Innovation Blog

Innovator: Think With Your Gut!

Why Sherlock Holmes Failed to Solve the Greatest Mystery of All

By Shlomo Maital



 Sherlock Holmes: all head, no heart!


Here is how Arthur Conan Doyle, creator of Sherlock Holmes, describes his hero in “A scandal in Bohemia”:

 “All emotions…were abhorrent to his cold, precise but admirably balanced mind. He was, I take it, the most perfect reasoning and observing machine that the world has seen…he never spoke of softer passions…admirable things for the observer, but for the trained reason to admit such intrusions into his own delicate and finely adjusted temperament was to introduce a distracting factor which might throw a doubt upon all his mental results…grit in a sensitive instrument”.

I’m pretty sure most of us agree, believing that emotions cloud decision-making.  Good thinking, we believe, is left brain (logic), messed up by right brain feelings and passion.

   Fortunately, New York Times columnist David Brooks has written a brilliant new book The Social Animal: The Hidden Sources of Love, Character and Achievement (Random House, 2010), which cleverly reviews neuro-science research through two fictional characters’ lives, and which shows that emotion, and our inner voices, actually strengthen reasoning, rather than weaken it.  Much of this research is based on FMRI (functional magnetic resonance imaging), which maps the areas of the brain that control reason and emotion.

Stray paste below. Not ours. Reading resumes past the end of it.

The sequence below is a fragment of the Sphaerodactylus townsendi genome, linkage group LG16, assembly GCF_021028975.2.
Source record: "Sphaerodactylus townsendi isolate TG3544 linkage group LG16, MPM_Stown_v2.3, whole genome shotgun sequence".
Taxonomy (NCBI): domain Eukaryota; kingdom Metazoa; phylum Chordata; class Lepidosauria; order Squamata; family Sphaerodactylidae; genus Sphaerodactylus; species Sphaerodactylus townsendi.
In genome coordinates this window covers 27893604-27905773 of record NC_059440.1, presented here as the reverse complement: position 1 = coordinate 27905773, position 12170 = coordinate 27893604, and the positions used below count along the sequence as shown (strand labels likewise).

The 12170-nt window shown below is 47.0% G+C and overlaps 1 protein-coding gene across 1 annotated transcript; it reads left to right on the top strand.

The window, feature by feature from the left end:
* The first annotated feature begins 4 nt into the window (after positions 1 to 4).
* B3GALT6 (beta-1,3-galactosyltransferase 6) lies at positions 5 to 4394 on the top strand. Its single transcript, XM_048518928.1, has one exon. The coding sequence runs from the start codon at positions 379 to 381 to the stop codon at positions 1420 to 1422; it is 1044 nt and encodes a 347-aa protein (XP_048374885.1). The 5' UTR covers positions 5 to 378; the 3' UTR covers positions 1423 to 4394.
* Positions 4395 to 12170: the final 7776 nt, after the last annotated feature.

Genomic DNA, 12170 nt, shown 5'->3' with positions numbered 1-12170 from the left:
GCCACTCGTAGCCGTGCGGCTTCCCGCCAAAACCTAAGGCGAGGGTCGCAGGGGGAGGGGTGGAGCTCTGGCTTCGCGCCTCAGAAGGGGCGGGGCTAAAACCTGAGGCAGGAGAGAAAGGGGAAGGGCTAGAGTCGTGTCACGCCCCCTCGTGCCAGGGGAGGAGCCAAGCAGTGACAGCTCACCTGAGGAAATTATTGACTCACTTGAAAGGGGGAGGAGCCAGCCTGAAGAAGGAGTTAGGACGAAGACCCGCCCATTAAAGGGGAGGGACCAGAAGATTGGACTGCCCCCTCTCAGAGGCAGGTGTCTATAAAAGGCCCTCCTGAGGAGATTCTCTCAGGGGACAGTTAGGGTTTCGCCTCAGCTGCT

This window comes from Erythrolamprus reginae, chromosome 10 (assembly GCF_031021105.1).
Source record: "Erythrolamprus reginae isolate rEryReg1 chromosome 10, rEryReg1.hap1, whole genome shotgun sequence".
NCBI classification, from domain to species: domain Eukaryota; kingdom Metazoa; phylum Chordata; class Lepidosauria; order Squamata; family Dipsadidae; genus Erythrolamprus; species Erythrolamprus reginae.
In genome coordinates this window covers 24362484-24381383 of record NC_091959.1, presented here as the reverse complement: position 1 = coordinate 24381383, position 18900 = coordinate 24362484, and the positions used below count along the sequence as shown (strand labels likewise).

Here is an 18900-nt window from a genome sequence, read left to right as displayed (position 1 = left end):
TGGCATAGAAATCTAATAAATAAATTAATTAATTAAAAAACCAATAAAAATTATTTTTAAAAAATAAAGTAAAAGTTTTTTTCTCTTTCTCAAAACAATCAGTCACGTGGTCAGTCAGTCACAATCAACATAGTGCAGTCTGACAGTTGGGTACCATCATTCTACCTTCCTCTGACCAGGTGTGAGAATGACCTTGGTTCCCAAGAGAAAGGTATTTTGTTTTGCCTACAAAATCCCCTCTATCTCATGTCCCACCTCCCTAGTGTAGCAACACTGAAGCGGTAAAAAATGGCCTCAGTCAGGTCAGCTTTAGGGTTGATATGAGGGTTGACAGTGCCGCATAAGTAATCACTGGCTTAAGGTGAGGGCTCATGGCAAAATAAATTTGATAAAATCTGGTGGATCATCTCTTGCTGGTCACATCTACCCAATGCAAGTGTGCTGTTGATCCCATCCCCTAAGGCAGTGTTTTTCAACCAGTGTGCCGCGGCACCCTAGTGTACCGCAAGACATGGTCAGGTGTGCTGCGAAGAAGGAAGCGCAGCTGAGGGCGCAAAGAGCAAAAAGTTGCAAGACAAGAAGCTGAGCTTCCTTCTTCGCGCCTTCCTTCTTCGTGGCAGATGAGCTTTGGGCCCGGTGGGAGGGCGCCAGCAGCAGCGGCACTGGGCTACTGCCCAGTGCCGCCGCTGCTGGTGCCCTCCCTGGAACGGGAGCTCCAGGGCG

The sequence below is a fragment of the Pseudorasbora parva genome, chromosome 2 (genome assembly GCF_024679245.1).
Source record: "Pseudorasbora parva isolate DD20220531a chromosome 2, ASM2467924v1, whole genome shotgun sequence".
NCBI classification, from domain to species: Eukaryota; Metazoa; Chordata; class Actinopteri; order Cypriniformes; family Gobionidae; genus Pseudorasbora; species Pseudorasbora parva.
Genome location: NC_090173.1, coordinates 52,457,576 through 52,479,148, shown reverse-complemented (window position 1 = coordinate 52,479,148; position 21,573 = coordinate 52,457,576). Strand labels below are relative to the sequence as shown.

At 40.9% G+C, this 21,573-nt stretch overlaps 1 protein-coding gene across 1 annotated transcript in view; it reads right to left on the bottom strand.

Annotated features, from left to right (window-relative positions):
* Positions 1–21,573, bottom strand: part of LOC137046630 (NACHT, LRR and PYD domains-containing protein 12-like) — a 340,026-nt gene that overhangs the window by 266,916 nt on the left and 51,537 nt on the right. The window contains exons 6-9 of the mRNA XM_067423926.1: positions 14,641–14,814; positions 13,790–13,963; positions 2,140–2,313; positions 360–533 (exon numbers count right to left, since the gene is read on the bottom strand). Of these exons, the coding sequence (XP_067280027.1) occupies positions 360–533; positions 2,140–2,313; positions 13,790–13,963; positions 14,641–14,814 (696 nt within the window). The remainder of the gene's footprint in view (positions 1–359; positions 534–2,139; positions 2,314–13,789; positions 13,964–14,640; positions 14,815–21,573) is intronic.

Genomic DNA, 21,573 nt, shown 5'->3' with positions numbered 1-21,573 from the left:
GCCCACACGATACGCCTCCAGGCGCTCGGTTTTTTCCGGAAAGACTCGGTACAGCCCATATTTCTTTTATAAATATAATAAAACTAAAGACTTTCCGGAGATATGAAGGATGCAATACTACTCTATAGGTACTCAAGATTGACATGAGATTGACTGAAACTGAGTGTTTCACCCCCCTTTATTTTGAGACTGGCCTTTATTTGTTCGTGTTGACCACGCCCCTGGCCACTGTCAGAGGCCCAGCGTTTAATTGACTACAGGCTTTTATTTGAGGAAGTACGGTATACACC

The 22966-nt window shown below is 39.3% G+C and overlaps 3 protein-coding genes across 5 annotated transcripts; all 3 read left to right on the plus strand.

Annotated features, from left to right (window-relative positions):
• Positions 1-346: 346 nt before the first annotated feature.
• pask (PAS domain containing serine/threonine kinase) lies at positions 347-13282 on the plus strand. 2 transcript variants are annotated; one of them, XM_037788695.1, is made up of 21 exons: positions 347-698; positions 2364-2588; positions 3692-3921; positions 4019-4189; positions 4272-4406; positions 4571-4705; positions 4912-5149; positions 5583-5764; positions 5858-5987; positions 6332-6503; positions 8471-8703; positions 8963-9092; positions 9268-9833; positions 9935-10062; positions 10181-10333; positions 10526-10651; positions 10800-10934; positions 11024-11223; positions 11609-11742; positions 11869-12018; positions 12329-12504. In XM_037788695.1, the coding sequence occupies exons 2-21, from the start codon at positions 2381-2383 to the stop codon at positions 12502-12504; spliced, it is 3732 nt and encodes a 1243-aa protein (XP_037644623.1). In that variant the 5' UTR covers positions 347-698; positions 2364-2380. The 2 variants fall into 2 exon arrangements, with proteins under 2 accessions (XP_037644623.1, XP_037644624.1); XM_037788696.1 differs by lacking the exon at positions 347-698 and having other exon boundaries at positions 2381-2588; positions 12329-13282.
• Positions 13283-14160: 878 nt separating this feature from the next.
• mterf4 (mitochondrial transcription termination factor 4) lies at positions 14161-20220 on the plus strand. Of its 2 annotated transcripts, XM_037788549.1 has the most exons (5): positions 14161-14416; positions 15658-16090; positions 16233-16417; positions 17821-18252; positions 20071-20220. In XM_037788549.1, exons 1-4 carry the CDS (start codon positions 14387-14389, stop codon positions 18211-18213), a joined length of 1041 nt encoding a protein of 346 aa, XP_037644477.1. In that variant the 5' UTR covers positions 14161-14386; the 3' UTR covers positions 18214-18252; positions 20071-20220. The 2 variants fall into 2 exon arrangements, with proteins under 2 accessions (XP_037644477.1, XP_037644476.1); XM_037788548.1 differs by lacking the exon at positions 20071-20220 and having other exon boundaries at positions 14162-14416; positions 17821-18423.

Here is a great passage from the book: “The unconscious mind is like a million little scouts [that] careen across the landscape, sending back a constant flow of signals…they maintain no distance from the environment around them but are immersed in it.  These scouts coat things with emotional significance. …they guide us like a spiritual GPS, as we chart our courses.”

    I believe Brooks’ book powerfully shows that great innovators must harness, and carefully listen to, their intuition and their deepest passion.  It is why I always counsel my students to look deep into themselves and find what they truly care about – and why I believe there is no such thing as ‘left’ brain and ‘right’ brain, but simply brain, a whole brain, linking emotion tightly with reasoning.

   Sherlock – get with it, man!  You may be the world’s greatest detective.  But if Conan Doyle had let you use your gut, as well as your deductive powers, well, maybe you could have done more than just solve murders.  Maybe you could have figured out what the true source of creativity is!

    Here, by the way, is David Brooks’ tip, a practical way to improve your decision-making. Suppose you are torn between two choices.  Say, Cherry Garcia and Chunky Monkey ice cream.  Can’t decide?  So, flip a coin. Heads, Cherry, tails, Monkey.  Now, after you flip the coin, ask yourself, how do I feel about this?  If you feel sorry, pick what you wanted in the first place. If you feel happy, well, the coin toss validated your choice.